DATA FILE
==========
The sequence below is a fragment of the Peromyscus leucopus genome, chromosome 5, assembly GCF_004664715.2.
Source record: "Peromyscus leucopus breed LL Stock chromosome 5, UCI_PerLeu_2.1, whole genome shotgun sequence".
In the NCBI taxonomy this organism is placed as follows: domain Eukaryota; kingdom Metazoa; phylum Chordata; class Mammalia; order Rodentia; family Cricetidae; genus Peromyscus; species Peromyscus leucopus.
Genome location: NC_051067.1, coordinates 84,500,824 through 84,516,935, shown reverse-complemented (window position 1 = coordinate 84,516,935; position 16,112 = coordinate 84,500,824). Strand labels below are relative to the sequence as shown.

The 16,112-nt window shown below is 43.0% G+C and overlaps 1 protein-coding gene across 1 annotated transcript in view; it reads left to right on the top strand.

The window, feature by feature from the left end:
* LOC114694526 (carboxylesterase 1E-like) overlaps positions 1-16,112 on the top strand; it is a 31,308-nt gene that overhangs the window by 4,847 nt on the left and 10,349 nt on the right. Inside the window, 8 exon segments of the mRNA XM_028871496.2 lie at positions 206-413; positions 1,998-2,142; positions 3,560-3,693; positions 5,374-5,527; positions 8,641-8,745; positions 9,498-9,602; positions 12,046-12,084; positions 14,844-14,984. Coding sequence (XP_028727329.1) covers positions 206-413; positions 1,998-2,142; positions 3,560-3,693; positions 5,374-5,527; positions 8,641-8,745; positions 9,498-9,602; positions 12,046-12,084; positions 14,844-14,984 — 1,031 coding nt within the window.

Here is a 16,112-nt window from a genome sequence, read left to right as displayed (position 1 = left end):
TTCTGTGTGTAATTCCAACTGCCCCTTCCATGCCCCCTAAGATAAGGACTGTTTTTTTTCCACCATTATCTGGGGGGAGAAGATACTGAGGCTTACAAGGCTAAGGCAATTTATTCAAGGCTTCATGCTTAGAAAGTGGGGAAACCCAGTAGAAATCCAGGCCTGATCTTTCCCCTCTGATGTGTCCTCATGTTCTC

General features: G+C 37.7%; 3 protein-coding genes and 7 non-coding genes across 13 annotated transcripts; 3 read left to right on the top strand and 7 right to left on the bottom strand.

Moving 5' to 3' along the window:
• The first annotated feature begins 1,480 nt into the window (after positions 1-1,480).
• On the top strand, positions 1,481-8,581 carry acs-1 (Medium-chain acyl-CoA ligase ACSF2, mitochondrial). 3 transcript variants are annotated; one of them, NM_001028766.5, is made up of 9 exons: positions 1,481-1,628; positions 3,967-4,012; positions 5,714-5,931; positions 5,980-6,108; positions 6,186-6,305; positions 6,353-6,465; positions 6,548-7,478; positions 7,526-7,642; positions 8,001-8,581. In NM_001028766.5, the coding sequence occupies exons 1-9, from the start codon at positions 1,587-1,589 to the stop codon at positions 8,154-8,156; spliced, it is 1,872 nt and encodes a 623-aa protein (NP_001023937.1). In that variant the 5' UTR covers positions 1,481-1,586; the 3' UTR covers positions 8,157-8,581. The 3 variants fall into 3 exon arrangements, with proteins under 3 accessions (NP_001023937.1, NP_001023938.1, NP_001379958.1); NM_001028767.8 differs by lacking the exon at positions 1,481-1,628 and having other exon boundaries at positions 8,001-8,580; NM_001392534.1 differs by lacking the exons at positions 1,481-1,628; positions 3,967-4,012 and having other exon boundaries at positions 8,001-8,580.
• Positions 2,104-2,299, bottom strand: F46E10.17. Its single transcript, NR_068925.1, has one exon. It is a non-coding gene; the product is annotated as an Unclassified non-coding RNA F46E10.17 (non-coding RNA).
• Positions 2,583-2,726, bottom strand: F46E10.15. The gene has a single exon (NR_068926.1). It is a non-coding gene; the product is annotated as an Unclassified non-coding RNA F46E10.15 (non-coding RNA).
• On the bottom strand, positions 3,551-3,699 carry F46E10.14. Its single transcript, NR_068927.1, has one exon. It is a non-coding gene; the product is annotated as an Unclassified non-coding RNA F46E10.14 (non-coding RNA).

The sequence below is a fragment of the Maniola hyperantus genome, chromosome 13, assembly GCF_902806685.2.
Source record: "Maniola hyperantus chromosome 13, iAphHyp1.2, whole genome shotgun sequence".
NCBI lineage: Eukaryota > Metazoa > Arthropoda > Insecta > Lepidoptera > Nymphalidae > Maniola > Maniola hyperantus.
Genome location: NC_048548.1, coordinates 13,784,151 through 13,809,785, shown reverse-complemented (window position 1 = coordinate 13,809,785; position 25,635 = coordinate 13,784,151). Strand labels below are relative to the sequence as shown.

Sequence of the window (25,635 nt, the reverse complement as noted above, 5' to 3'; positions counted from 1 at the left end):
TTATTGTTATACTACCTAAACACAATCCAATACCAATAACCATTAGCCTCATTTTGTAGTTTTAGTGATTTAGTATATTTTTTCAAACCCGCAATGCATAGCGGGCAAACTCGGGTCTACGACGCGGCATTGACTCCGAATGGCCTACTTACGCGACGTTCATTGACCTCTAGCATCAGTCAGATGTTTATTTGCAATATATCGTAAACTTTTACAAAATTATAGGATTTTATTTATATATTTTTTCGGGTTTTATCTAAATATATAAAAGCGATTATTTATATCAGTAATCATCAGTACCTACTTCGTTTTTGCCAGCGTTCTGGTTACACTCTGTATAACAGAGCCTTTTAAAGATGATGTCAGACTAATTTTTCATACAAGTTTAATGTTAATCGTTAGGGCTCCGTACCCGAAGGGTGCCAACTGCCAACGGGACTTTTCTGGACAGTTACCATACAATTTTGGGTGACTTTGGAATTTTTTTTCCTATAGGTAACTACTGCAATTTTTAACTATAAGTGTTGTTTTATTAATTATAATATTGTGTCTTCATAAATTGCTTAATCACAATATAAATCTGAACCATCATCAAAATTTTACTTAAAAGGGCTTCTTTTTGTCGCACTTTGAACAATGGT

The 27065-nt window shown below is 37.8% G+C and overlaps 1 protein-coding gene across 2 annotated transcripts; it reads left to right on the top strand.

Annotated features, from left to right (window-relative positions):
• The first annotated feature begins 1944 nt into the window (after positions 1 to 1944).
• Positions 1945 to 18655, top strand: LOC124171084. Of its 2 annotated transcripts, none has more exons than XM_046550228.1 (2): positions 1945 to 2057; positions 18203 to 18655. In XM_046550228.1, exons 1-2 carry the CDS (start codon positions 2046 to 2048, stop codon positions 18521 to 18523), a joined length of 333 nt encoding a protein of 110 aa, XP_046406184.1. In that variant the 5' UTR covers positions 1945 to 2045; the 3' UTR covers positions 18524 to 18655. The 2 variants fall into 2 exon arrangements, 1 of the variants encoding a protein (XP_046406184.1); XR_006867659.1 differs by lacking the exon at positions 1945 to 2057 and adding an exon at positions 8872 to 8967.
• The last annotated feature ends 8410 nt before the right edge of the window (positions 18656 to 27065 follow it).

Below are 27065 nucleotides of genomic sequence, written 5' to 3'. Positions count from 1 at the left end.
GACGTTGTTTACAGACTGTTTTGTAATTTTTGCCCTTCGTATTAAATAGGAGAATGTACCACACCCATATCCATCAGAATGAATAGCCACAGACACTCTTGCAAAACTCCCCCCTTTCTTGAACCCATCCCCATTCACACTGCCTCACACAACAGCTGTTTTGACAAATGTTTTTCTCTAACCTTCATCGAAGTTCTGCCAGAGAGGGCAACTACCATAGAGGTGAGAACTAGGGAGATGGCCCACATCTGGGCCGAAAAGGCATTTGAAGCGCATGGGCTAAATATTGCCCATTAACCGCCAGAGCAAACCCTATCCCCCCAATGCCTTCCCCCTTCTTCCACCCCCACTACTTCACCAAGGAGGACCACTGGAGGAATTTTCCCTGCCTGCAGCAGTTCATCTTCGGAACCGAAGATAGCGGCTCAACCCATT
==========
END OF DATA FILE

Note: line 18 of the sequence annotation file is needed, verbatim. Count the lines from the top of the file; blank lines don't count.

Source record: "Maniola hyperantus chromosome 13, iAphHyp1.2, whole genome shotgun sequence".